Weather

Lisa Johnson, 2019

For the first time in over five years, KUMD listeners didn't hear the start of the John Beargrease Sled Dog Marathon broadcast live as it happens.

Stormy Lake Superior
Pete Markham

Biogeochemistry; what is it and how have Lake Superior's storms changed its water? Ellen Cooney, a PhD candidate in Water Resources Science at the University of Minnesota, discusses her research on this topic with our host Jesse Schomberg.

Astro Bob's Astronomy for Everyone/Bob King. Used with permission.

Even as he was being devoured alive by mosquitos, our intrepid Backyard Almanac host, Larry Weber,  reported some weather stats for the first half of July, the latest arrivals on the wildflower scene, and - gulp! - some early migrants and some leaf color already!

It's a dark and stormy  ... lunch hour ... on this Friday of Grandma's Marathon weekend ... 

St Louis County Public Works

Maybe technology can't solve every problem, but it sure looks like a boon for residents of St. Louis  County.

Five Roadway Weather Information Systems (RWIS) have been installed around the county - four of which have weather cameras - and they'll be monitoring weather and road conditions this winter.

Not only does that cut down on the human beings you have to send out into a county that's 60 miles wide and twice as long, certain weather conditions trigger emails to maintenance supervisors so they can mobilize their crews - or not - depending on what the roads are like.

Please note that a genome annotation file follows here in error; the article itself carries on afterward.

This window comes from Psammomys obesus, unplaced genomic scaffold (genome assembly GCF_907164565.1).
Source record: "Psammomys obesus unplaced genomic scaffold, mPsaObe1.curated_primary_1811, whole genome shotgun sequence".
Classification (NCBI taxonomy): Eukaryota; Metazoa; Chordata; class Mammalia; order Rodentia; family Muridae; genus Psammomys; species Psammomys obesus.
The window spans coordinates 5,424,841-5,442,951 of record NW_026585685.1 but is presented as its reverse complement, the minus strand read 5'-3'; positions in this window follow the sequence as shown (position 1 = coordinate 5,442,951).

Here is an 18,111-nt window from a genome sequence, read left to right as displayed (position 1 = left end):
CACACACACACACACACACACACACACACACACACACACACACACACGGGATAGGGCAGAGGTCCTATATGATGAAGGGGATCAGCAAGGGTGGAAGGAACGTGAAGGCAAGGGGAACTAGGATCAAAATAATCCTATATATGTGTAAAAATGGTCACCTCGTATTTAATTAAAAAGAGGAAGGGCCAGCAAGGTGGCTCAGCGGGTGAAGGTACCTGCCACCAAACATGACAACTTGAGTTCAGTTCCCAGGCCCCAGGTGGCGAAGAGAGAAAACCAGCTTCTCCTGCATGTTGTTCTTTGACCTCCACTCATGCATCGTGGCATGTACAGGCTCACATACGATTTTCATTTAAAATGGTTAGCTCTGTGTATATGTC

MN Historical Society Press

Our guest on this episode of MN Reads is Duluth author Margi Preus, whose new picture book, Storm's Coming! (2016, Minnesota Historical Society Press, with illustrations by David Geister) tells of a young girl who reads nature's signs to tell of a change in the weather.

Minnesota Reads is produced at KUMD with funding provided in part by the Minnesota Arts and Cultural Heritage Fund.

Dave Anderson

Local meteorologist Dave Anderson weighs in on El Niño,  the possibilities of March blizzards and the Northland's possible weather comeuppance next winter.

Photo by Kurt Bauschardt (flickr)

Larry comments on our unseasonably warm December we've experienced (with no sub-zero temps reported by the NOAA!) in part due to the abundance of cloudy days so far this winter.  Tomorrow is perihelion, when the earth will be at its closest point to the sun in its annual revolution.

Biodiversity Heritage Library

  Author and naturalist Larry Weber talks about the heat, the Heat, and the HEAT. The days are getting shorter, so he has noticed the beginning of fall bird migration, including chimney swifts and nighthawks.  Gray tree frogs are calling, goldenrod and asters are in bloom, and the blackberries are ripe.  Not many mushrooms, unfortunately, even though we received some rain over the past week.